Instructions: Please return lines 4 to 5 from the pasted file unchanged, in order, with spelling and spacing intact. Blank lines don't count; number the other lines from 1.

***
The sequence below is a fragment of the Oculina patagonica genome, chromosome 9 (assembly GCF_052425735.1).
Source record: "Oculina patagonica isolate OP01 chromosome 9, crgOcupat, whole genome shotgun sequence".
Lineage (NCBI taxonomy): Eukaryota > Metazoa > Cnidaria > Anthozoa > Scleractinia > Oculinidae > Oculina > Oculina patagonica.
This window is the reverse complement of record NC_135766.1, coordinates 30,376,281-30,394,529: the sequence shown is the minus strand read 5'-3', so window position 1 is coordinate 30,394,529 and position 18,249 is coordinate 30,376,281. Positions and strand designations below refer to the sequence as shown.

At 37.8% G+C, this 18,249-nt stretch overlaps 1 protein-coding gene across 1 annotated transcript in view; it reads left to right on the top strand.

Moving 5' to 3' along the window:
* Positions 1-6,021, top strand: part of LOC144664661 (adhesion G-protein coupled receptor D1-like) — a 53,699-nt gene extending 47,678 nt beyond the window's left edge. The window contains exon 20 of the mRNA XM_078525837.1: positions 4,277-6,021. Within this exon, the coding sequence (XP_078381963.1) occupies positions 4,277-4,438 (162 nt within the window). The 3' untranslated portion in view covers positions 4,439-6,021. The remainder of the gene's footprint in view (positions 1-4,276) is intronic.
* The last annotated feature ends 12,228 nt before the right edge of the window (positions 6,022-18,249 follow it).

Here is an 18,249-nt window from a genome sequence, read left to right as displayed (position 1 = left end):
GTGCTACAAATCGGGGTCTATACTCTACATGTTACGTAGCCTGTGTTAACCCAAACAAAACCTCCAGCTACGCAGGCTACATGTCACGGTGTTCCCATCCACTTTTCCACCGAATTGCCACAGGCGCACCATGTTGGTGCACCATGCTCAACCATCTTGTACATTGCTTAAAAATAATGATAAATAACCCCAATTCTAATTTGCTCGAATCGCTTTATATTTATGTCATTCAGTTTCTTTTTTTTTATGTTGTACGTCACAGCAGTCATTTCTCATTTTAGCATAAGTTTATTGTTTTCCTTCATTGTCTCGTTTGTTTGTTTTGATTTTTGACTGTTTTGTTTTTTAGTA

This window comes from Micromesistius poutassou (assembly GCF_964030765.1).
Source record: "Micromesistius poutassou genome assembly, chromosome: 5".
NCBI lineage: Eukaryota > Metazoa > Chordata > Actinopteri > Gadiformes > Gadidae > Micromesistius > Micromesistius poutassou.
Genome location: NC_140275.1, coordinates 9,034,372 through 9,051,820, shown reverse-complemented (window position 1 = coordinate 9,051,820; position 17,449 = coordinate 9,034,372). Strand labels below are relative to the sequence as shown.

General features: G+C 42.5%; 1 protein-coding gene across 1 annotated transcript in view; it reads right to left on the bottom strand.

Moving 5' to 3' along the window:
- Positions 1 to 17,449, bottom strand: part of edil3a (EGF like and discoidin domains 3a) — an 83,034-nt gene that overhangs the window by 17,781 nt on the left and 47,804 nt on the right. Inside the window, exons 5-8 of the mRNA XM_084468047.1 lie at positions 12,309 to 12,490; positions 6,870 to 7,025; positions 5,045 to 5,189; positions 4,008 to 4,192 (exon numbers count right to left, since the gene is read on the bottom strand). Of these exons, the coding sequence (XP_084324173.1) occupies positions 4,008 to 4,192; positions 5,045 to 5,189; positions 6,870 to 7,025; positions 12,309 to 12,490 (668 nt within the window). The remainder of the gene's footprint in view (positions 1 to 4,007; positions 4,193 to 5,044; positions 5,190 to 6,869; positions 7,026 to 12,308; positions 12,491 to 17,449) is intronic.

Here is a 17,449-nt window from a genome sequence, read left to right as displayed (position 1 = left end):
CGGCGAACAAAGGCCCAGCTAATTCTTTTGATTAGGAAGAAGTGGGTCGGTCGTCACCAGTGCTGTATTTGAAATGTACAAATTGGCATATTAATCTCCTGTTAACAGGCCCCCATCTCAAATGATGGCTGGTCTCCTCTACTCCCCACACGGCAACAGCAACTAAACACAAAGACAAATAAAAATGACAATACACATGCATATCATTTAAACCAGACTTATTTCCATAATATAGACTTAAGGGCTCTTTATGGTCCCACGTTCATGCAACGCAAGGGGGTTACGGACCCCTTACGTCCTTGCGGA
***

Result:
This window is the reverse complement of record NC_135766.1, coordinates 30,376,281-30,394,529: the sequence shown is the minus strand read 5'-3', so window position 1 is coordinate 30,394,529 and position 18,249 is coordinate 30,376,281. Positions and strand designations below refer to the sequence as shown.

At 37.8% G+C, this 18,249-nt stretch overlaps 1 protein-coding gene across 1 annotated transcript in view; it reads left to right on the top strand.